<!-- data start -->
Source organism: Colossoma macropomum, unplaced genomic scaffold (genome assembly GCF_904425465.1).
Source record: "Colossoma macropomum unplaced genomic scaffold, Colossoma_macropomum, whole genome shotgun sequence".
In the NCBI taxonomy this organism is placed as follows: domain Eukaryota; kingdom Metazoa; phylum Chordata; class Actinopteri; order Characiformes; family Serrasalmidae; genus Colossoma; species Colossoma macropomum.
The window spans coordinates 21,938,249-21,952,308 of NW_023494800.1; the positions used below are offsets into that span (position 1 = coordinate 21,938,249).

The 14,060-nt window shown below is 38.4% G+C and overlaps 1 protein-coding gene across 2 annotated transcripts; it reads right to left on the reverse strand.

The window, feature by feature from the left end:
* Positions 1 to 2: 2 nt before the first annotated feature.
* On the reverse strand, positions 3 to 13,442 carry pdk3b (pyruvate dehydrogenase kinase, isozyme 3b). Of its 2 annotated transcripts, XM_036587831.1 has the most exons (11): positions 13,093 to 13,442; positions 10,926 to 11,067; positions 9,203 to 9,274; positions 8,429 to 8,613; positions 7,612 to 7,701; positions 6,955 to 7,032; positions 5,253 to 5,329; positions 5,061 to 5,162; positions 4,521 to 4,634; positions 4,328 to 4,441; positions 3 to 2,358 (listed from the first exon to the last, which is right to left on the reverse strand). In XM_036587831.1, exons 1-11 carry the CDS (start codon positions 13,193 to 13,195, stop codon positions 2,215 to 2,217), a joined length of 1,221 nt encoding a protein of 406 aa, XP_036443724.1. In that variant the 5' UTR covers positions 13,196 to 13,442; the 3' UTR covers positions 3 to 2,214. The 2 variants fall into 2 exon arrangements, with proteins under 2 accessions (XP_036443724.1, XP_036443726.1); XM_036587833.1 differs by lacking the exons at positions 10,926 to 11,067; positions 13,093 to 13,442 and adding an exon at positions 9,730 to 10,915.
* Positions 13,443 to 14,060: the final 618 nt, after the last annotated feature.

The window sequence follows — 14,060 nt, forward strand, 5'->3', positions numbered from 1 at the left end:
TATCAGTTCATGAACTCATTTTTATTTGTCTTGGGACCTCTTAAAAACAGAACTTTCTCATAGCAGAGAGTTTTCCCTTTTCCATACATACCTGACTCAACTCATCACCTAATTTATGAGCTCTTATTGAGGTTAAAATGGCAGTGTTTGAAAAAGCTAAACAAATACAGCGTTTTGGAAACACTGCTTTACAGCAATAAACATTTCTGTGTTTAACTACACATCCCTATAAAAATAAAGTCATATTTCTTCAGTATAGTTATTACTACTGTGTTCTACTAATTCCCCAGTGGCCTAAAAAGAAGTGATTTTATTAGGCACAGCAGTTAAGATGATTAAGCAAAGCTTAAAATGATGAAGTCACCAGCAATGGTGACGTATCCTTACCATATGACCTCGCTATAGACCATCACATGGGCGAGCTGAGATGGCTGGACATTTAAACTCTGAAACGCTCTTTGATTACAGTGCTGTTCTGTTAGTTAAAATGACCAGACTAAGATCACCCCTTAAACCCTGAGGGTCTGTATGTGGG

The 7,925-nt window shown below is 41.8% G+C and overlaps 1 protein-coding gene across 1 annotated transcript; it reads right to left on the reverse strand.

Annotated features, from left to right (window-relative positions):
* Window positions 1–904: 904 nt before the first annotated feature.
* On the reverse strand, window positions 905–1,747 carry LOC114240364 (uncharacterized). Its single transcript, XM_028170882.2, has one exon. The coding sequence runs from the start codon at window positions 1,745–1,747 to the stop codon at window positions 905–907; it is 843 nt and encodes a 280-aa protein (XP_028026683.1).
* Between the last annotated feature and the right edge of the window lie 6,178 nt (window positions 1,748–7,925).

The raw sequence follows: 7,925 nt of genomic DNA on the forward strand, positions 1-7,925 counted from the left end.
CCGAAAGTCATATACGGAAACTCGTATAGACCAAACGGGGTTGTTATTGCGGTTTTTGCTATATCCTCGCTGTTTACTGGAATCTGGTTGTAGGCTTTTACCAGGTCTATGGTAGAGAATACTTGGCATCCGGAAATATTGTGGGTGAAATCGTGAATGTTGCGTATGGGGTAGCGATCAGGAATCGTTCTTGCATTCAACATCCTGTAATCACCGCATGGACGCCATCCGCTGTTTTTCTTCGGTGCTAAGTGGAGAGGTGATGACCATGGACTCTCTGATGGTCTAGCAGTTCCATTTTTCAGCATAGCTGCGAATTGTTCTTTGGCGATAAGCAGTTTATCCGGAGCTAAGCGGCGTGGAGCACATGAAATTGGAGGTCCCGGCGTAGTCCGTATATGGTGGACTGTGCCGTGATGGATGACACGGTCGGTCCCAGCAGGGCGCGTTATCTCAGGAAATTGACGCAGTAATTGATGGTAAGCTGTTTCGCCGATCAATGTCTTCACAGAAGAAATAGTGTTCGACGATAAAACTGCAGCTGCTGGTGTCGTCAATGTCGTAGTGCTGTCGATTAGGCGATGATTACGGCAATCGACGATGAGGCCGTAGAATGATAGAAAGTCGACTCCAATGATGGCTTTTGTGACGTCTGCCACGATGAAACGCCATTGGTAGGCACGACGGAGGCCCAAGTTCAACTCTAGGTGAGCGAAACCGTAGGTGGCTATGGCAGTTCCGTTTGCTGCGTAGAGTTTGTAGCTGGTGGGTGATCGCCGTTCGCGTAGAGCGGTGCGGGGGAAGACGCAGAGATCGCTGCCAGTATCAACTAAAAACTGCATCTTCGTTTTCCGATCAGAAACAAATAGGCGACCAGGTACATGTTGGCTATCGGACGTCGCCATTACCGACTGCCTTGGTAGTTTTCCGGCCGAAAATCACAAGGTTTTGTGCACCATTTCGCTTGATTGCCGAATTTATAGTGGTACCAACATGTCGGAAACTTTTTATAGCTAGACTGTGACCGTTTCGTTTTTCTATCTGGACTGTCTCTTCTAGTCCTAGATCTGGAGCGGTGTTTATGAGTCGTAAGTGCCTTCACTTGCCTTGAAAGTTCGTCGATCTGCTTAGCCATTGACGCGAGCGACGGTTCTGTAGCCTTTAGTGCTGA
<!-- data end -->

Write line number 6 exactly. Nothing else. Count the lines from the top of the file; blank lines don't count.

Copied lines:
The window, feature by feature from the left end: